Acupuncture for temporomandibular joint disorder?

A recent review (Dental Elf – 3third February 2021) estimated that the prevalence of temporomandibular disorders (TMD) is 29.3% (95% CI: 6.1-72.3%), although the confidence intervals are very wide. Typical TMDs are treated conservatively with interventions including physical therapy (ultrasound, ultrashort wave, laser, heat, electrostimulation, relaxation exercises, active exercises, stretching, and biofeedback); use of a splint or brace; and pharmacological therapy. Surgical approaches such as arthrocentesis or arthroscopy can be used when these approaches are ineffective, and several studies have shown that acupuncture for TMD has shown high levels of patient satisfaction.

The objective of this review was to evaluate the effectiveness and safety of acupuncture in the treatment of temporomandibular joint (TMD) disorders.


A protocol was registered in the PROSPERO database. We searched Medline, Embase, Cochrane CENTRAL, China National Knowledge Infrastructure, NII Japanese citation information, Korea Med, Korean Medical Database; Integrated Advanced Search System for Oriental Medicine; National Discovery for Scientific Leaders; and Korean Studies Information Service System. We included randomized controlled trials (RCTs) that used acupuncture as an intervention for TMD in adults. Interventions considered included acupuncture, electroacupuncture, dry needling (DN), hot needle acupuncture, traditional acupuncture (KM acupuncture points), and contemporary acupuncture (A-shi points and trigger points). No treatment acupuncture and sham acupuncture were considered inactive controls, while active controls included physical therapy, injection therapy, splinting, and drug therapy including analgesia. Studies that did not use an objective assessment tool or those whose reliability and validity had not been established were excluded. Two reviewers independently selected studies, extracted data, and assessed risk of bias using the Cochrane tool (RoB2). Continuous variables were evaluated using mean difference (MD) or standardized MD (SMD) with 95% confidence intervals (CI) and dichotomous variables as relative risk (RR) with 95% CI. The certainty of the evidence was assessed by classification of recommendations, assessment, development and evaluation (QUALIFICATION) getting closer.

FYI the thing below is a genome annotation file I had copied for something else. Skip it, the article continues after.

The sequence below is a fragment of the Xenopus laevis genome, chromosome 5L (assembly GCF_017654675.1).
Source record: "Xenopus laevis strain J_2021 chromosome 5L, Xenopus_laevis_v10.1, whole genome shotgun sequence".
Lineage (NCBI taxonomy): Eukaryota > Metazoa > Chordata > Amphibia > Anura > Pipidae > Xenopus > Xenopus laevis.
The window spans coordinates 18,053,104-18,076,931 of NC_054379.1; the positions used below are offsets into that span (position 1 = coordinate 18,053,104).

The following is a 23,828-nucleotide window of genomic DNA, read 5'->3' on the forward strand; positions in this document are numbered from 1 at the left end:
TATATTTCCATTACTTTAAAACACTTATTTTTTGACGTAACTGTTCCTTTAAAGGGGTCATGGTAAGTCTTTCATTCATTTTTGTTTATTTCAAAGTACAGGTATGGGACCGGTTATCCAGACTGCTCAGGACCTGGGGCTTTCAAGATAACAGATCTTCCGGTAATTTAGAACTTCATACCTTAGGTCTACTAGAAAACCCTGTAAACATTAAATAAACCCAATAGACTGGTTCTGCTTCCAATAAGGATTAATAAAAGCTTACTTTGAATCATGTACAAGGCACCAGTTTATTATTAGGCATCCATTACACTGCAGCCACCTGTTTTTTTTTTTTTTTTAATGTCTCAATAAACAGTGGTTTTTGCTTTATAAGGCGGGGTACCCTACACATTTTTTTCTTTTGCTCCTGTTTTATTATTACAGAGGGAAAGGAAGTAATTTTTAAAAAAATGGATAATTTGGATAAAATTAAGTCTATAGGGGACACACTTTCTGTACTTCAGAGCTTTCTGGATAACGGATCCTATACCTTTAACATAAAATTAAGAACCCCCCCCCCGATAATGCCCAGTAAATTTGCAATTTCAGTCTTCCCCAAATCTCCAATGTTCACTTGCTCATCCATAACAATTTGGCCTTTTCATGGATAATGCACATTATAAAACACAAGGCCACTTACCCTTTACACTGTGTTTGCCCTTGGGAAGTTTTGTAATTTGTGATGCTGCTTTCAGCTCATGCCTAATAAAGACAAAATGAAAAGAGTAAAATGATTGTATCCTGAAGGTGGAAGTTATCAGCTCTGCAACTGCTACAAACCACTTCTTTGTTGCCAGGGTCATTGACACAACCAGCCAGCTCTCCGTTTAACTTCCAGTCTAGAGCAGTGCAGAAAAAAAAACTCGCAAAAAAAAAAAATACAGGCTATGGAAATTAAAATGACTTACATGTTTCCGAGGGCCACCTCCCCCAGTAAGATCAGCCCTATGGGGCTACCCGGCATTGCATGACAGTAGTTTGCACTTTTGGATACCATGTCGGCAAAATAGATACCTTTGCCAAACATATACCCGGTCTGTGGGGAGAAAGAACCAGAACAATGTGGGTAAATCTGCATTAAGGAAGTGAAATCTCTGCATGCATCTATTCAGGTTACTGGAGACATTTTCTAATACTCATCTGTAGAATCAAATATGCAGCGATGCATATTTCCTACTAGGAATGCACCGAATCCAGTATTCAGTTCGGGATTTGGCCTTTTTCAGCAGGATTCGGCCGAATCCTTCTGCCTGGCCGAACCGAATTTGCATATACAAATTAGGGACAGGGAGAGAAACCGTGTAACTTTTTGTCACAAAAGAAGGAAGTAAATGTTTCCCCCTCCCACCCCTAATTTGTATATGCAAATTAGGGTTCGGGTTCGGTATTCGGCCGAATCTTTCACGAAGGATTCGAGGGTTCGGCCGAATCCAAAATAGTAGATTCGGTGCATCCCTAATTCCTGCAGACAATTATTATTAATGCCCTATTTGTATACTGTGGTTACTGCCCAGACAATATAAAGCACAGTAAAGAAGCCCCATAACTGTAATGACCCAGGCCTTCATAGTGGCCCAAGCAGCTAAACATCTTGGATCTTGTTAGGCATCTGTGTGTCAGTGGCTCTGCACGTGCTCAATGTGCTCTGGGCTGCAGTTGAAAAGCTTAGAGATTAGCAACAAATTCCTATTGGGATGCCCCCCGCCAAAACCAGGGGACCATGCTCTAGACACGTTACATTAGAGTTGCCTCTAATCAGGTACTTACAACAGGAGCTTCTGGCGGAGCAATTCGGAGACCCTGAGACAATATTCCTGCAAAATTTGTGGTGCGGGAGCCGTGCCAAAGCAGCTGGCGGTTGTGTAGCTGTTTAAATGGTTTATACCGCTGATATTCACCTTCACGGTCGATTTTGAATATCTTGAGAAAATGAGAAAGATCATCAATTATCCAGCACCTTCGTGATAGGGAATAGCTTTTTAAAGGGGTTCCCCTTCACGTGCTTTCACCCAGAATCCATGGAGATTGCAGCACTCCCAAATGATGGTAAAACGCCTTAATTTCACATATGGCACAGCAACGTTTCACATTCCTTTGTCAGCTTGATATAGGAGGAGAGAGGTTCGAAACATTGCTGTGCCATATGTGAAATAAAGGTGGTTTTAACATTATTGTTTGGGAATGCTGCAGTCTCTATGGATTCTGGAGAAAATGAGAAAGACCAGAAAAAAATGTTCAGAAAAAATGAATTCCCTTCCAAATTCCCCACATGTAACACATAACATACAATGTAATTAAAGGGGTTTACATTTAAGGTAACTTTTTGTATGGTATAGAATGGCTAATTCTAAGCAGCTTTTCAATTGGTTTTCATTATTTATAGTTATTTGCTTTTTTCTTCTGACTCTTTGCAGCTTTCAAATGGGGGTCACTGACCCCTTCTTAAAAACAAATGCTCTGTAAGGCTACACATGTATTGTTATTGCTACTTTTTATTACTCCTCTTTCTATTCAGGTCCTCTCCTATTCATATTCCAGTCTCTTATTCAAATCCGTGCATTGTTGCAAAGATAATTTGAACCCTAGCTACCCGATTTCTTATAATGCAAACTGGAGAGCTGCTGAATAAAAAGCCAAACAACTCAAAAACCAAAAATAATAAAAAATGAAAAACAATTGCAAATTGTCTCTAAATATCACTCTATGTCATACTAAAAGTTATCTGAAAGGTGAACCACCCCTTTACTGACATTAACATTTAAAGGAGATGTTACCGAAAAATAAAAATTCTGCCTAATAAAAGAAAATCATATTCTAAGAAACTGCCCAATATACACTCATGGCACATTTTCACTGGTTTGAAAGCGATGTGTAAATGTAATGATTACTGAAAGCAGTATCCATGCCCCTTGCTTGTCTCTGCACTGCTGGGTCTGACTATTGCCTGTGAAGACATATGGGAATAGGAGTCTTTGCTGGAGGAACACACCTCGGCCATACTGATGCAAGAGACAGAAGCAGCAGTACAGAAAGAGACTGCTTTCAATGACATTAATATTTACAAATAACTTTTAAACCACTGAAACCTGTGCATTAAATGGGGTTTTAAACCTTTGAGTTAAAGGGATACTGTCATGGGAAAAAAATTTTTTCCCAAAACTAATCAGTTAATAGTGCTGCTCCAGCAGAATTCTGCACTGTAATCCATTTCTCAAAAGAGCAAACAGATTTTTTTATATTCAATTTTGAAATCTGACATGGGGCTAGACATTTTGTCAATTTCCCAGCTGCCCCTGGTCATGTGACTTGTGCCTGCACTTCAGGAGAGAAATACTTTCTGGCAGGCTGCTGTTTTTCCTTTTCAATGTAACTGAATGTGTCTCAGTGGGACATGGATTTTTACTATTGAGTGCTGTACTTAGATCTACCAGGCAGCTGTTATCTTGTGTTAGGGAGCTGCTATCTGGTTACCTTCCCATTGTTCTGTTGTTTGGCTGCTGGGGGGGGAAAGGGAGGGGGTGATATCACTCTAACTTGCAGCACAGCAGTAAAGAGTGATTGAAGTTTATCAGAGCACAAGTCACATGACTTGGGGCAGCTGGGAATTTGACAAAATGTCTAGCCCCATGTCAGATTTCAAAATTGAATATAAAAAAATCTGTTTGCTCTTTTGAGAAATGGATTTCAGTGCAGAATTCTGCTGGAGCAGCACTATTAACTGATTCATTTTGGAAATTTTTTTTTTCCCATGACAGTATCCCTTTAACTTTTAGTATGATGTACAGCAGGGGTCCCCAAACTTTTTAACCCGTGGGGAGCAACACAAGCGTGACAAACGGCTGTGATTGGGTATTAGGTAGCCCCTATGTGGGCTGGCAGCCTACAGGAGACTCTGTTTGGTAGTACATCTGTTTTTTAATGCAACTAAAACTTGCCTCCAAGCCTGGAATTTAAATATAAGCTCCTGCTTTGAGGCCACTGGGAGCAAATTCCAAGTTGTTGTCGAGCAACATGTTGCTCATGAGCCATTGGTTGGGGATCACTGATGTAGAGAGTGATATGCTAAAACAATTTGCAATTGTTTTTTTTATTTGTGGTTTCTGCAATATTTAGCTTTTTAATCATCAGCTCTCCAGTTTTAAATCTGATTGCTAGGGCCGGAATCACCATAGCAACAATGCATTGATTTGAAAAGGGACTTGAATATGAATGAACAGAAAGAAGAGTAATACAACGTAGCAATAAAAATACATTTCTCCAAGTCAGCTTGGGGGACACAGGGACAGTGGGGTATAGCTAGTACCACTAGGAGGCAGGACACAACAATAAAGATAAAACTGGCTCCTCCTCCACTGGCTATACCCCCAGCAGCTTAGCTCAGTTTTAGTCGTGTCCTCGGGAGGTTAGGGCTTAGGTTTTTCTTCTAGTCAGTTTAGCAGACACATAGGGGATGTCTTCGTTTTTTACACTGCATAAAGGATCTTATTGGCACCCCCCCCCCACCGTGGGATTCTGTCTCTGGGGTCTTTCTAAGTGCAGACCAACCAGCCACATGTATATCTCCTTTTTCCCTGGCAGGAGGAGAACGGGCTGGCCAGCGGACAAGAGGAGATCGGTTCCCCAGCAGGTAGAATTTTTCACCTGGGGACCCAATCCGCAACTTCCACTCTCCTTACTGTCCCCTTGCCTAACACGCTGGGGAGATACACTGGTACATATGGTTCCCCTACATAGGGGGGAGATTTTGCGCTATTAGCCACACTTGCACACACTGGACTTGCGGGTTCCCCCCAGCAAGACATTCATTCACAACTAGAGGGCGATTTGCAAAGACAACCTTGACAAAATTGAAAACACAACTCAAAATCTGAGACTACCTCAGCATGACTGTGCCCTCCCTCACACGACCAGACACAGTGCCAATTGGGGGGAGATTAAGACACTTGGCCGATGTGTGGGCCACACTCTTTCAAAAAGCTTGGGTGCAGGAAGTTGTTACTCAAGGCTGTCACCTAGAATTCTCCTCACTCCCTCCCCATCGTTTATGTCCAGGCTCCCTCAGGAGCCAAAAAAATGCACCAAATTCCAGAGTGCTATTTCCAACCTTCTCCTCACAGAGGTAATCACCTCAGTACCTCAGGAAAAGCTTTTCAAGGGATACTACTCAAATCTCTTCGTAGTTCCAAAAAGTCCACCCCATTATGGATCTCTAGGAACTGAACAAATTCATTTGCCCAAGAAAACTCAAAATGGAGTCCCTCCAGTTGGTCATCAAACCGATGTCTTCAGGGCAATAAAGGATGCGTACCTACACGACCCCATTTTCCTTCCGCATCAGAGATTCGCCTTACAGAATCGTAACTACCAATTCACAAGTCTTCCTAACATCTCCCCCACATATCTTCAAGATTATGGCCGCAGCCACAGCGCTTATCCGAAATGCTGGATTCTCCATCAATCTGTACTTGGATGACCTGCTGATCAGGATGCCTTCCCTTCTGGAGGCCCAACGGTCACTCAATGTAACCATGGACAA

• 32 RCTs met the inclusion criteria.
  • Nine studies were from China, five from Brazil, four from Spain, three from Turkey and the United States, two from Austria, Sweden and the United Kingdom, and one each from Japan and Poland.
  • None of the included studies had a low risk of bias, two had a high risk and all other studies demonstrated some concerns.
  • Sample sizes ranged from 12 to 240 patients.
  • 22 studies contributed to the meta-analysis.

Acupuncture versus inactive control.

  • Meta-analysis (nine RCTs, 283 patients) showed that TMD pain assessed by VAS was significantly improved with acupuncture, SMD = 0.49 (95% CI: 0.24 to 0.73).